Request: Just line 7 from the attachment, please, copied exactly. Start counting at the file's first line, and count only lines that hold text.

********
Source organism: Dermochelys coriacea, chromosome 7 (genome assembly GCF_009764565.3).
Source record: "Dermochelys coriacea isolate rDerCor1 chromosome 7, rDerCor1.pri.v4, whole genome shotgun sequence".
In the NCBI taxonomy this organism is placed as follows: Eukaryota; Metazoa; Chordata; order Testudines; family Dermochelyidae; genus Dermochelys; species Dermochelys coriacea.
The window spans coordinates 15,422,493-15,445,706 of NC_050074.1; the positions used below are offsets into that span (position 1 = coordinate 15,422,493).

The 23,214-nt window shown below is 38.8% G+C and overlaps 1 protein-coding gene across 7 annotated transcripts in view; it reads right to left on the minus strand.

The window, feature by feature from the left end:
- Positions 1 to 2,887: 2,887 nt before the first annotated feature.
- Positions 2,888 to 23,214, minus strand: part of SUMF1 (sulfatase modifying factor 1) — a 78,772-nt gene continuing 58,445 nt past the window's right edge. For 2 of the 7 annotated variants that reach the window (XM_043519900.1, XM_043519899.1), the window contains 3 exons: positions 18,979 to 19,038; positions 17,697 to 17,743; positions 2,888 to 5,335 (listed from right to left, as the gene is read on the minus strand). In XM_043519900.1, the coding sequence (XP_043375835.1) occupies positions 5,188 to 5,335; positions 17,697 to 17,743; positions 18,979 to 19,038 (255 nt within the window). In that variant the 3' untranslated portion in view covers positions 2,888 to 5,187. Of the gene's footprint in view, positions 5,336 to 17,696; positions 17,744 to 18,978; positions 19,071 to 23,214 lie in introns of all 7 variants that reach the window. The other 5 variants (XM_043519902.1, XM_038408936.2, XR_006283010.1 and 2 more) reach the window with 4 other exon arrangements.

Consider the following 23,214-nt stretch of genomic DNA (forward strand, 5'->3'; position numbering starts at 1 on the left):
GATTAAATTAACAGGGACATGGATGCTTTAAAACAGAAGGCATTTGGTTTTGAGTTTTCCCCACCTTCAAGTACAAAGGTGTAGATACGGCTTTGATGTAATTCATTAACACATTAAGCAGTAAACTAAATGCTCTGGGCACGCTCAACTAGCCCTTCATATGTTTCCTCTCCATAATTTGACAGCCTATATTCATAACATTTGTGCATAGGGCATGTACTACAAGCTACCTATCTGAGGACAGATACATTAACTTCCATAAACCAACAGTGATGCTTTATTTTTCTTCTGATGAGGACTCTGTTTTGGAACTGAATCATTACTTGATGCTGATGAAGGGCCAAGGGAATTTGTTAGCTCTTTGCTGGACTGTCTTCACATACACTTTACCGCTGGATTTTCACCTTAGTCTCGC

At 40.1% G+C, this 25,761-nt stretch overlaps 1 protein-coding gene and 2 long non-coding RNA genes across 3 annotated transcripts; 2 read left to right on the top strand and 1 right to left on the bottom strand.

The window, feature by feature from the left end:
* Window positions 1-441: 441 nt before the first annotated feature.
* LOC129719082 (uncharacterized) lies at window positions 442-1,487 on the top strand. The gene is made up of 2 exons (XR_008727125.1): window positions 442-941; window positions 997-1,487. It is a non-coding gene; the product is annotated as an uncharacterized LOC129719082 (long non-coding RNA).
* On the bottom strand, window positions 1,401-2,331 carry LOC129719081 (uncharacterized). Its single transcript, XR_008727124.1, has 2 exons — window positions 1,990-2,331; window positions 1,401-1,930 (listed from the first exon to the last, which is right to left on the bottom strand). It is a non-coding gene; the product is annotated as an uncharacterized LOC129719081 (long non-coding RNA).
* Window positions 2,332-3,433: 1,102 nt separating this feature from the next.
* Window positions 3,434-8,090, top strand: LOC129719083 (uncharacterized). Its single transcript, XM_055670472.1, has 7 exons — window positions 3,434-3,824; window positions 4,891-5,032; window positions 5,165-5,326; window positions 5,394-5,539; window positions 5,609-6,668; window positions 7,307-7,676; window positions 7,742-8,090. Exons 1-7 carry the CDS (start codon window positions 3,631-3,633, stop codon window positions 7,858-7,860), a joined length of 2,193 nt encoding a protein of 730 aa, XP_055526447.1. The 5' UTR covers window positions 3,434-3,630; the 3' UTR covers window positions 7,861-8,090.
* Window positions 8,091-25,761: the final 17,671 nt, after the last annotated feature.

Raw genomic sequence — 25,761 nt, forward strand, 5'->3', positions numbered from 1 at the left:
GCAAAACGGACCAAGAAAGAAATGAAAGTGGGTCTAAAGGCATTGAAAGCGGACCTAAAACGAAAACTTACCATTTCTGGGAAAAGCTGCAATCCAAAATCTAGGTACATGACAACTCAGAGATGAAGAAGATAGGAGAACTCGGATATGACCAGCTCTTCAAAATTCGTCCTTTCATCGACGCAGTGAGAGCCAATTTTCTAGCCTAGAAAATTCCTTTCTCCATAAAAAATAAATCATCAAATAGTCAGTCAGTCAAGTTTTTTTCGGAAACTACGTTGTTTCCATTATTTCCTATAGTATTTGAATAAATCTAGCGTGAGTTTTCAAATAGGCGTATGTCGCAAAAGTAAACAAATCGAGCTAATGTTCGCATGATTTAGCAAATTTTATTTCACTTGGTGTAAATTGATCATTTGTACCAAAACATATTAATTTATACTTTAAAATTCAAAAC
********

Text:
- Positions 1 to 2,887: 2,887 nt before the first annotated feature.